Flounder Piccata with Angel Hair Pasta
This would be a perfect dish to serve to a family that is trying to eat more fish — it is extremely mild with lemon and butter (I skipped the capers), and you can make it with whatever thin white flaky fish looks good at the store. I used wild flounder, but tilapia, snapper, sole, and catfish would also be good. I wouldn’t recommend a thick fish like halibut or cod for this recipe. I had never actually cooked fish using this process of dredging in flour and then lightly pan frying in olive oil before, and it turned out so well. The sauce was initially very strong with lemon, because I accidentally put the butter into the green beans instead of the fish sauce. Those were some really delicious green beans (since I had already tossed them in olive oil and lemon juice!).
Both the Fish Piccata and the Angel Hair Pasta recipes are from Melissa d’Arabian. You really want to serve them together as all the flavors combine so well (lemon, butter, olive oil, parmesan). And if you keep some fish fillets in the freezer, this is a super easy dinner to throw together with things you already have on hand. With the ingredient lists so short, these aren’t as much recipes as they are methods of cooking, but I’m thrilled to now know how to cook fish this way and the kids loved it.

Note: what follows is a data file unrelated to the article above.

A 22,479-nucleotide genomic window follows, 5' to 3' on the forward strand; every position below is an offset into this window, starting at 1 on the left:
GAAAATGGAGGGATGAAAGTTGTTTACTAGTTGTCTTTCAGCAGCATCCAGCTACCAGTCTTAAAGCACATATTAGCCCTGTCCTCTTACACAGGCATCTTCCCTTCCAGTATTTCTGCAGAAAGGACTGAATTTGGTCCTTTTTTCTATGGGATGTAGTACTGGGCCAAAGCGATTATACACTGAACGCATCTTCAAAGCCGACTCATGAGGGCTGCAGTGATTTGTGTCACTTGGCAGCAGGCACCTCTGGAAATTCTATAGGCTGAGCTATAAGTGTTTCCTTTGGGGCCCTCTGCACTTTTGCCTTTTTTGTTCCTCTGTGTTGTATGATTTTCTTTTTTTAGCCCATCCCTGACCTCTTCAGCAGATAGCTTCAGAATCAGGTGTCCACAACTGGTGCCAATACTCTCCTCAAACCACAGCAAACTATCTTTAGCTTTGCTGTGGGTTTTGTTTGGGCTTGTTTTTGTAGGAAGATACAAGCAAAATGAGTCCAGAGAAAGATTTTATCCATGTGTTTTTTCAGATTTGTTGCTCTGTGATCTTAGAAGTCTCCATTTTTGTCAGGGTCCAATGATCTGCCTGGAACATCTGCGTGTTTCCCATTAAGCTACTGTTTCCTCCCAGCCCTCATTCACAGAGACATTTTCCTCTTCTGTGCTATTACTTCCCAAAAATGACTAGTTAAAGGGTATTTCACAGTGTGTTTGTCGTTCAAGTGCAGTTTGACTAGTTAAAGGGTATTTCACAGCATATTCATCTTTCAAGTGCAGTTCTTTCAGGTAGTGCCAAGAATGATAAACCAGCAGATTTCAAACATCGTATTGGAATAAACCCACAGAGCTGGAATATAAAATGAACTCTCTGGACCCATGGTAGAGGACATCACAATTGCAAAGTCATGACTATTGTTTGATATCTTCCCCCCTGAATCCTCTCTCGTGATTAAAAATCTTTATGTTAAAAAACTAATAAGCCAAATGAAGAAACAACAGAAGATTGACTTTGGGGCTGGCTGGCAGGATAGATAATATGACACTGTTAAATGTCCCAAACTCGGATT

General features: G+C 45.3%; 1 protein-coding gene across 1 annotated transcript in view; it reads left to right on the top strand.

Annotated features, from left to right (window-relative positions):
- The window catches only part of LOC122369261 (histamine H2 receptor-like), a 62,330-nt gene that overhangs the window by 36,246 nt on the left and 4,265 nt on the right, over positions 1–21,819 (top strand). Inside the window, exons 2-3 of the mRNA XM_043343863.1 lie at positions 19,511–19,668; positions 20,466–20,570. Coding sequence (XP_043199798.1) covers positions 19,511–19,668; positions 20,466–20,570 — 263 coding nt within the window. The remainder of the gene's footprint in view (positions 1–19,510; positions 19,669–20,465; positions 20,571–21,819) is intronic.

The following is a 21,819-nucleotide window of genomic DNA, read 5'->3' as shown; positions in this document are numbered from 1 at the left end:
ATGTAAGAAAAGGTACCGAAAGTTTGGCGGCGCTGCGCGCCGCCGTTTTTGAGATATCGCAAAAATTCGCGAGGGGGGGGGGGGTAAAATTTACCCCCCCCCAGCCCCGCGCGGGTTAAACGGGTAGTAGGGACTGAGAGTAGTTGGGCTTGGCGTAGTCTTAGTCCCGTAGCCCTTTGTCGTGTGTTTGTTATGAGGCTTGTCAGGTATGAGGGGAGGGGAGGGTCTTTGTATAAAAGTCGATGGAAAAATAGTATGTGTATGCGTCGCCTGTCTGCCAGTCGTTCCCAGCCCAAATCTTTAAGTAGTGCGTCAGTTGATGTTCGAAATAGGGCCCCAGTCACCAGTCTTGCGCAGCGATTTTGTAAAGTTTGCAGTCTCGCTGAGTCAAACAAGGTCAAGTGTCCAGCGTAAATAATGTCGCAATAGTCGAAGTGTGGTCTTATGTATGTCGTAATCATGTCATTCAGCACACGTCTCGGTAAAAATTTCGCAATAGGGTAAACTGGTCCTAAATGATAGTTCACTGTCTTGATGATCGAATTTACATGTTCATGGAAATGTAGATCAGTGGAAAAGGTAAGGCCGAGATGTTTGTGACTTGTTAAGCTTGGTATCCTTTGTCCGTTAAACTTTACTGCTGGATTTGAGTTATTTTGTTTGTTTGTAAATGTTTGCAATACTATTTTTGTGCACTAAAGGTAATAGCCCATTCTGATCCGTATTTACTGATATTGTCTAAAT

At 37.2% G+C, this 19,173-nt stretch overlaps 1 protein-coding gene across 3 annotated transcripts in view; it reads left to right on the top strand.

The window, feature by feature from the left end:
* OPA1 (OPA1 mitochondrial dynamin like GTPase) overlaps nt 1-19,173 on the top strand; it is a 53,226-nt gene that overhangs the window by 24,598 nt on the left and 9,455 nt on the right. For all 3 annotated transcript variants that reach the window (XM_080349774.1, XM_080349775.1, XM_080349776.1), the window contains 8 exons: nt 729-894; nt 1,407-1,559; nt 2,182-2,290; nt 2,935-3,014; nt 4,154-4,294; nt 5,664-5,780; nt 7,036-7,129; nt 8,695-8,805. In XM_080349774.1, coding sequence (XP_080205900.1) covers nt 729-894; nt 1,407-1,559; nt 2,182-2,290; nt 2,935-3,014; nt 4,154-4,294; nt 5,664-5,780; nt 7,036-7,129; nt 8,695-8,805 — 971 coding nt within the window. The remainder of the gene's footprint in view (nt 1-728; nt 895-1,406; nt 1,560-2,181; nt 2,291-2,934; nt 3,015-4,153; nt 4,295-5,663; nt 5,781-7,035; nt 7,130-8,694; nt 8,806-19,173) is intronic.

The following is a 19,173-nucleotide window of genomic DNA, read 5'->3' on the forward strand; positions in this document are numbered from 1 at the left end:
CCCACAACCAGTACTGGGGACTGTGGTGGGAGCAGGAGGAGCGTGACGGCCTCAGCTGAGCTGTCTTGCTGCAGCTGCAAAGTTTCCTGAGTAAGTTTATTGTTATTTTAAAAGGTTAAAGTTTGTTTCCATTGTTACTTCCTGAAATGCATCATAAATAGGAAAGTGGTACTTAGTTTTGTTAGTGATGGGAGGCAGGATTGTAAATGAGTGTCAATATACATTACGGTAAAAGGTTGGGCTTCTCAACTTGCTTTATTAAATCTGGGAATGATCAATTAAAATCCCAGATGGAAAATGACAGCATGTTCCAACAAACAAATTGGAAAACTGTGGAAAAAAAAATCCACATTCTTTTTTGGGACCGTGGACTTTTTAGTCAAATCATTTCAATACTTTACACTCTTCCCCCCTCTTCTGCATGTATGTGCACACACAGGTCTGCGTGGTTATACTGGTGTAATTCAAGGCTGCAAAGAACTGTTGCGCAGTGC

- Italian Fish Fillets on Orzo (amommys2cents.wordpress.com)
Orange-Scented Carrot Soup
I really enjoy a quick soup-and-sandwich dinner on busy nights. Any kind of vegetable-based soup with a grilled cheese or tuna melt is easy, healthy, and on the table in five minutes. The problem is that my sweet 4-year old, Lauren, does not seem to like ANY of the soups I have put in front of her. Every time I try a new variety, she responds with, “I only want carrot soup Mommy”. Okay, I have never seen a plain carrot soup in the store, and trust me, I have done a lot of looking.
I saw Melissa d’Arabian making Orange-Scented Carrot Soup on her show, Ten Dollar Dinners, and realized it was time to invest more than my normal five minutes and cook up some carrot soup at home. As a bonus, oranges are another of Lauren’s favorites. But knowing this was my chance at creating a soup my daughter would actually eat, the pressure was on. And did I mention she’s never actually tried carrot soup?
After reading the reviews on this recipe, I cooked the carrot-onion mixture a lot longer than five minutes before going on to the next step (at least 15 minutes). I also cut the oregano down to 1/2 tsp, added 1/2 tsp of ground cumin, and a pinch of ground ginger. Since I had already zested oranges per the recipe, I squeezed in some orange juice along with the wine. I used an immersion blender to blend the soup right in the pot. The sour cream swirled in at the end is a great addition — don’t skip that part.
The soup was simple, nutritious and tasty. You could really taste and smell the orange after adding the zest and juice. As for Lauren — she ate a few spoonfuls, said it was, “okay”, and then told me what she really wanted was tomato soup.